Turning customers on to online banking is a high-priority goal because of the loyalty it engenders, but recent developments in the paperless statement arena have consumers bypassing bank sites to go directly to billers, a trend that endangers banks' loyalty play.

New research from Mintel Comperemedia found that banks have done a good job in getting customers to try online banking, and 78 percent of online bankers have also paid a bill online. The worry comes in this statistic: 45 percent of online adults have paid a bill directly at a biller's Website in the past six months. "I think that's a big threat to banks," says Susan Wolfe, vp of banking at Mintel Comperemedia.

Customers are being driven directly to biller Websites by the push to paperless statements, and the need to log in to view their bill. Research shows the average consumer receives 3.5 paperless statements. Once there and logged in, paying the biller directly is easy. And that's the problem. "The solution is setting up an e-bill system, allowing the bills to be sent directly to the banks for consumers to view there," Wolfe says.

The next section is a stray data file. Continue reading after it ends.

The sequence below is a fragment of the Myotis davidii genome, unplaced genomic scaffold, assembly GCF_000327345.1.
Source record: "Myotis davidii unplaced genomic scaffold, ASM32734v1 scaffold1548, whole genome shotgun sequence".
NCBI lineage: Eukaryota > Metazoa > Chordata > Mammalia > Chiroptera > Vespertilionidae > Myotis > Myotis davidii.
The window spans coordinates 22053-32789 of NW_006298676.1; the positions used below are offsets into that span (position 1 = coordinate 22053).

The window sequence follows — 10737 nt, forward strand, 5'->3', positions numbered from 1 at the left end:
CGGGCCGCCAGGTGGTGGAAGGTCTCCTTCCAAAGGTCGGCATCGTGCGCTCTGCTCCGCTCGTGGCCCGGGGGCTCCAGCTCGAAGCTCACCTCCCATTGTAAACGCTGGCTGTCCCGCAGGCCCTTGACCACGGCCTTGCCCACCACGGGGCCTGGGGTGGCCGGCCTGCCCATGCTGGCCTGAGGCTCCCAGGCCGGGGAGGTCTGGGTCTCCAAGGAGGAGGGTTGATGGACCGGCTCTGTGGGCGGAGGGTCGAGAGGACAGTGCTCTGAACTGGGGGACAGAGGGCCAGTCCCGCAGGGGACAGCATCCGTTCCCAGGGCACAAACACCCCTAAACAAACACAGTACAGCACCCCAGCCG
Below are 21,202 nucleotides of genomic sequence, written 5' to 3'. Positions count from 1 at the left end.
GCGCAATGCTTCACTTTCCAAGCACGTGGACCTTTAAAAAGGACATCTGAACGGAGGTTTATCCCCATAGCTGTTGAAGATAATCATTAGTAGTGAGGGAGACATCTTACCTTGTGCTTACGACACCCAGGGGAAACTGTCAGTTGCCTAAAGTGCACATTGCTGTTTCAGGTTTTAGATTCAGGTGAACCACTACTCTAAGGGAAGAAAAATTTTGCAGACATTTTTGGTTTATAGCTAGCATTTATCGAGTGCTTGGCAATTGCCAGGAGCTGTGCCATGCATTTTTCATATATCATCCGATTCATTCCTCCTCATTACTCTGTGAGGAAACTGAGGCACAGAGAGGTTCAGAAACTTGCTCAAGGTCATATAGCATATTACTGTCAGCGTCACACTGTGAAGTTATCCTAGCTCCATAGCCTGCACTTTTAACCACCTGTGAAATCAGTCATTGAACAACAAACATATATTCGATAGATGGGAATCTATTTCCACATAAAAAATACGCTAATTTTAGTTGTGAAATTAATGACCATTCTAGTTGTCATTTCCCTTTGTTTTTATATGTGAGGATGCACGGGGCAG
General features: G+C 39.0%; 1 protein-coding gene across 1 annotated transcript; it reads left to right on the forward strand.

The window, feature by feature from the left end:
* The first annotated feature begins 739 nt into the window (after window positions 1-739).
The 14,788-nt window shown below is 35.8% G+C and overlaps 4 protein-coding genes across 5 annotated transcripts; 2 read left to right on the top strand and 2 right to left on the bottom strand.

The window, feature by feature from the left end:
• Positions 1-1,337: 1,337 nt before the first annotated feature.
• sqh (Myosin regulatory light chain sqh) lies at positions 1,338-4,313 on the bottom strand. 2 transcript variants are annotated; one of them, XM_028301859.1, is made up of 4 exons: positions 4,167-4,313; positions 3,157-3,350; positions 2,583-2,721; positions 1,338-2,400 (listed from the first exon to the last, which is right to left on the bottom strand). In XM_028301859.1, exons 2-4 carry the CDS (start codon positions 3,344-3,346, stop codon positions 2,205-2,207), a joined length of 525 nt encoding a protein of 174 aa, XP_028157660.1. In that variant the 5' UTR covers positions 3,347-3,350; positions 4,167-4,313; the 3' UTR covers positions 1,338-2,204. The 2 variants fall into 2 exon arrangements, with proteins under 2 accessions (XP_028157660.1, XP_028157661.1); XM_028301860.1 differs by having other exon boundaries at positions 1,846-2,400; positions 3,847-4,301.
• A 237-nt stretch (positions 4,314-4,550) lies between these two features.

The e-bill market isn't growing much in terms of overall delivery, though. Fiserv, one of the leading e-bill providers, says it delivered 164 million e-bills through the first six months of 2010, about two percent more than it delivered in the same period last year.

However, consumers do seem to be experimenting with the delivery mechanism. The number of online bill payers who reported that they received an e-bill at their bank site jumped nine percent between 2009 and 2010, Fiserv found, noting that 33 percent of all consumers who pay a bill at their financial institution Website also receive at least one e-bill there, up from 24 percent in 2009.

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